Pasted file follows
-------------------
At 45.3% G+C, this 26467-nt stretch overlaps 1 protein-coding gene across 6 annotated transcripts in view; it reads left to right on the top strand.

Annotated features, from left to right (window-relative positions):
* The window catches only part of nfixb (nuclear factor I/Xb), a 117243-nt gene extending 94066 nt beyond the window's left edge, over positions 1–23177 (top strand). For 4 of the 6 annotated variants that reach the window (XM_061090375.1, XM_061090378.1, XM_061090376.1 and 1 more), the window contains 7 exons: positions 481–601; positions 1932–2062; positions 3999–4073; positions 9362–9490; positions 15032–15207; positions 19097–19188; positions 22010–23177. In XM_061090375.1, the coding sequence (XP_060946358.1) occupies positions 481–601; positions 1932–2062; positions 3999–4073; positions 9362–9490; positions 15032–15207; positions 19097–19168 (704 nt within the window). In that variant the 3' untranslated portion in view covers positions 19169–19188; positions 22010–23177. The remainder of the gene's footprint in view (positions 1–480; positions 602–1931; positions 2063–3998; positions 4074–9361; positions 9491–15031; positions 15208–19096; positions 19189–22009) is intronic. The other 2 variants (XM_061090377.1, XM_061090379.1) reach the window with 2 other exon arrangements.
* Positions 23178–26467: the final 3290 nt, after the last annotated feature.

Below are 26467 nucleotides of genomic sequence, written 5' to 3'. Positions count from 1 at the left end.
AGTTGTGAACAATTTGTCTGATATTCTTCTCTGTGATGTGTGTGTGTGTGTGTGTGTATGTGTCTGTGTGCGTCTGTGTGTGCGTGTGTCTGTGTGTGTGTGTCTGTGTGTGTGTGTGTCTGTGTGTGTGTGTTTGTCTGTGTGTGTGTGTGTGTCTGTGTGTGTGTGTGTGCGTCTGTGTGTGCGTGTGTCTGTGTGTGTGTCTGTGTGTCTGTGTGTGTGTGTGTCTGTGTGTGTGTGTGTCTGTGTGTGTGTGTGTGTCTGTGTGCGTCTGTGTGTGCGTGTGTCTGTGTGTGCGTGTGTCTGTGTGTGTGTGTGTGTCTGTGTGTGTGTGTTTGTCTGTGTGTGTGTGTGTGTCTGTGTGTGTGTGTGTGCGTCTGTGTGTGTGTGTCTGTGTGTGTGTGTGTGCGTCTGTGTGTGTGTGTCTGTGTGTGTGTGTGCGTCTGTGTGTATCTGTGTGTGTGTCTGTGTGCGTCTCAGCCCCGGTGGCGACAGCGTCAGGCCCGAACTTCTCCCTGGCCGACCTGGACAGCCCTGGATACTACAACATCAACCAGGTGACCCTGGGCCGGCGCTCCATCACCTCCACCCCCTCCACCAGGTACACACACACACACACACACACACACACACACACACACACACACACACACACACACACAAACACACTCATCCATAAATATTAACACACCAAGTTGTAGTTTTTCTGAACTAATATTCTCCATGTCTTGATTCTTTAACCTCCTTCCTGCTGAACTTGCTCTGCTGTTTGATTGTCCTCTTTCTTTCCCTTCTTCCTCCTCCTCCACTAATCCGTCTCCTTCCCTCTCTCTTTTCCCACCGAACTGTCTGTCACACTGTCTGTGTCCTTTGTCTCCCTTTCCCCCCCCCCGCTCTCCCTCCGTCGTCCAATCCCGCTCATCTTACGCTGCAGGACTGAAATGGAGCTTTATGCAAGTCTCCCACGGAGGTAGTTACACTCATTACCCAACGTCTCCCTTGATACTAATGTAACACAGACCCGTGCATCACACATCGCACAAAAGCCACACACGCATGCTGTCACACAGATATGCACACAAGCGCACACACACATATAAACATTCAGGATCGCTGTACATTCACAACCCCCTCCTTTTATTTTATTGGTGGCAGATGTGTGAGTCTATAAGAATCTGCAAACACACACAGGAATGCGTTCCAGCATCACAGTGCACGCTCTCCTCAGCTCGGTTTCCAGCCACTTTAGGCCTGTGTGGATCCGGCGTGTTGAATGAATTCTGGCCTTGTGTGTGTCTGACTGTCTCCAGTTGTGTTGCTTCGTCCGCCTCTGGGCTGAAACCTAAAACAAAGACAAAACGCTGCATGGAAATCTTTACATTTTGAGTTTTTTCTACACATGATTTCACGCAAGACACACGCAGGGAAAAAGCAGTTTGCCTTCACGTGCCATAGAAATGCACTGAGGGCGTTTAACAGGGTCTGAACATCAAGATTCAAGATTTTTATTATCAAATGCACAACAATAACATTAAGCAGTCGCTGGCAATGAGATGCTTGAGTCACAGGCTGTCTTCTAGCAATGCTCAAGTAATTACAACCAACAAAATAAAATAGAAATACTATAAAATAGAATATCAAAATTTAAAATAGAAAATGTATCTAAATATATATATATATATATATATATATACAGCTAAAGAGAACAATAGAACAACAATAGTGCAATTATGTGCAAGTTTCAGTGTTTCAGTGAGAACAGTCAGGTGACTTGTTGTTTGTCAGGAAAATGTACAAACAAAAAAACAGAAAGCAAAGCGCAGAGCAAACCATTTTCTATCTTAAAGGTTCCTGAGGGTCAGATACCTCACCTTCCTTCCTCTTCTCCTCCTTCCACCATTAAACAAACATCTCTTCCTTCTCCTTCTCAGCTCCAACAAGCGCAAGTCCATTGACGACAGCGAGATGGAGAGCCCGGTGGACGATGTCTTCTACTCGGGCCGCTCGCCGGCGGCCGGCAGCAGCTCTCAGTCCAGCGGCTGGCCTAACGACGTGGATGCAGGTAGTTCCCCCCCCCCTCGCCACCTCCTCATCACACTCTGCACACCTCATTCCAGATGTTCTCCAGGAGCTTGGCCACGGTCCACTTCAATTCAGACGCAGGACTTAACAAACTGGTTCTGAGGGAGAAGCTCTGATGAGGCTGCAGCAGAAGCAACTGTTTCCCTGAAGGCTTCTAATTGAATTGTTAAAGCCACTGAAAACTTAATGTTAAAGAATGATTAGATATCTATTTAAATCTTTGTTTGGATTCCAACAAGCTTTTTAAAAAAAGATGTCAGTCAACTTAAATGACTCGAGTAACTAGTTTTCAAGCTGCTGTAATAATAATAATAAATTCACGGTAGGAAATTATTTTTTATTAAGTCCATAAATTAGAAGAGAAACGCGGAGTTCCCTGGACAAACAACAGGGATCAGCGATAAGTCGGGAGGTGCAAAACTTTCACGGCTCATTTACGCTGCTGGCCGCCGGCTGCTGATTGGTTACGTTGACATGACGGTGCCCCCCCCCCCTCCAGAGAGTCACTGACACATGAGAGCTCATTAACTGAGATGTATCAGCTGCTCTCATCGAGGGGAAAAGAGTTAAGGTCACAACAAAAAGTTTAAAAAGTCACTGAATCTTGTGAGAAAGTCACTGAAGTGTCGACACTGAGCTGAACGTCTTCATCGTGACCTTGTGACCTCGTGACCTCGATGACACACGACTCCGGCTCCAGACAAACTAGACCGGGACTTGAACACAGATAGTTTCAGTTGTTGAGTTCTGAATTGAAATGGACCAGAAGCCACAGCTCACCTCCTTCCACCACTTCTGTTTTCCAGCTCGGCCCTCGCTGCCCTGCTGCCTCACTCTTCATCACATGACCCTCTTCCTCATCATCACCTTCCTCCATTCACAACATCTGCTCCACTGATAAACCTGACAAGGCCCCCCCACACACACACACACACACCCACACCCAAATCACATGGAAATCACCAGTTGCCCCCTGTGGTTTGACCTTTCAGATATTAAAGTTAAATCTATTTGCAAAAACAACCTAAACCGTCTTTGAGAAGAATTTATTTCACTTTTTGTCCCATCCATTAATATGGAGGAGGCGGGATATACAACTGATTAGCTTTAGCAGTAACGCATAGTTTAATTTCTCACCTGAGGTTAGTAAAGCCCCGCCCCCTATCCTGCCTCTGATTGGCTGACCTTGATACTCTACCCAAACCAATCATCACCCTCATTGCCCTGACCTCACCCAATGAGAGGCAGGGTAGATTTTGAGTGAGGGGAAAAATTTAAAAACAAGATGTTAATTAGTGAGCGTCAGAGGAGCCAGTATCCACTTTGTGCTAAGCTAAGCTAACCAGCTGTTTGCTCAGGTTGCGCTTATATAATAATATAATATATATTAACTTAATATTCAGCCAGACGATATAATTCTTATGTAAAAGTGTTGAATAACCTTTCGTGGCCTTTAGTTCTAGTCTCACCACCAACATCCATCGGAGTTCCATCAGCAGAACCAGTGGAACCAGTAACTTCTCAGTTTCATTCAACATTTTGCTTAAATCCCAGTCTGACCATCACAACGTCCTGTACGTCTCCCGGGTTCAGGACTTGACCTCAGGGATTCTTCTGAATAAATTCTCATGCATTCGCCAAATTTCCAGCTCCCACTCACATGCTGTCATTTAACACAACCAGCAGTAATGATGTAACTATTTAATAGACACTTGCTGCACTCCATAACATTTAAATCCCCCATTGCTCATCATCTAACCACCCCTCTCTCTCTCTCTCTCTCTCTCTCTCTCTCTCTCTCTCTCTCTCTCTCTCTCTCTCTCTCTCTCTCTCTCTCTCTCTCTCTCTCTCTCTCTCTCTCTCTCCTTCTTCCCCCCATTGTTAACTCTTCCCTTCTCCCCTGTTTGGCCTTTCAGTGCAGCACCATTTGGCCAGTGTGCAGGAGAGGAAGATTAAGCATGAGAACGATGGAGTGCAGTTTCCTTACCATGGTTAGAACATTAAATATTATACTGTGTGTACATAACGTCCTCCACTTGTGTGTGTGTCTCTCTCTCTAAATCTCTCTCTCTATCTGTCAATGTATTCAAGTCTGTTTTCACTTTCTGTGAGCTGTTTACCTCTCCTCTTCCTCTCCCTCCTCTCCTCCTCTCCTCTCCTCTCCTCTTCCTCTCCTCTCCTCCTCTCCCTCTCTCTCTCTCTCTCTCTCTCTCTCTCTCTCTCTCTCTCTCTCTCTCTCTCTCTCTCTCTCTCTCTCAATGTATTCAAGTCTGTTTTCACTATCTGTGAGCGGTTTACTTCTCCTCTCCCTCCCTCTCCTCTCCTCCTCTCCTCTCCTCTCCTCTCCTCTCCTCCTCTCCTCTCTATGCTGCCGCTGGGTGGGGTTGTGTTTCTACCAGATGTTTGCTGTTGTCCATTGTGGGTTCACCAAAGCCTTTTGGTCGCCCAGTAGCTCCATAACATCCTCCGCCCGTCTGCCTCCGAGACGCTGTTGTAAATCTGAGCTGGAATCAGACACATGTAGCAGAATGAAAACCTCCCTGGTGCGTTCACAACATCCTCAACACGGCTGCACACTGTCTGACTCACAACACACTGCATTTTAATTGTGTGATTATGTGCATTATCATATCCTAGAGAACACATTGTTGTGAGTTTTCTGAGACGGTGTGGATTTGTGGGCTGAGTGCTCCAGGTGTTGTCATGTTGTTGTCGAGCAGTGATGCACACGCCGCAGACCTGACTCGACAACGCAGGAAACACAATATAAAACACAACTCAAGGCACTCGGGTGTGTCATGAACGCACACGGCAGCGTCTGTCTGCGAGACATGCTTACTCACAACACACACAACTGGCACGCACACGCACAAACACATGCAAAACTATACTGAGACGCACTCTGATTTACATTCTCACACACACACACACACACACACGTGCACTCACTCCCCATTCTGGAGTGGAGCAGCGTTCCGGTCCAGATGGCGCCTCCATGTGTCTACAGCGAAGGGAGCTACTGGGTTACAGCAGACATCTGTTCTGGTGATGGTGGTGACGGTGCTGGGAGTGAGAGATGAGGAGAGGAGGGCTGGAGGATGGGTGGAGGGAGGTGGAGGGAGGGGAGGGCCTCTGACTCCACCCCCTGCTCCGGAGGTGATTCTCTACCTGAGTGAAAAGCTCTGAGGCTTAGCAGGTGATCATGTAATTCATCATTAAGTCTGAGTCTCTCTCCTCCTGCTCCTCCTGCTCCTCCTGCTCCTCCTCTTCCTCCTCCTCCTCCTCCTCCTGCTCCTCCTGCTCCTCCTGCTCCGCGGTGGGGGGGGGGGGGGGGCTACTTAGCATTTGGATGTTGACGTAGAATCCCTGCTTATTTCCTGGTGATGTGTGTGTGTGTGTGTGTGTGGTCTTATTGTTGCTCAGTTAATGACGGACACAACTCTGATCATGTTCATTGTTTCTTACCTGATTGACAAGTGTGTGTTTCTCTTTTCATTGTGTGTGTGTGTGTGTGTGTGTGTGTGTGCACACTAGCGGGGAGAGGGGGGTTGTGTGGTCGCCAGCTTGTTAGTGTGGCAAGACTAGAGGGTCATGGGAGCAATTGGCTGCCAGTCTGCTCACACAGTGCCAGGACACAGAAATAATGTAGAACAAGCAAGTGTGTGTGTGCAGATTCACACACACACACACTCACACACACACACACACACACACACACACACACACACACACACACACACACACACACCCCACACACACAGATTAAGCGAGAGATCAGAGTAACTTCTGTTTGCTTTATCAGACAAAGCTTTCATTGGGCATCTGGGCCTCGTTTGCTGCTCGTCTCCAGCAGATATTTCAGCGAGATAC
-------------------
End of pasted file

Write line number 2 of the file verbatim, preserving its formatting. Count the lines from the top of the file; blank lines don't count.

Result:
Annotated features, from left to right (window-relative positions):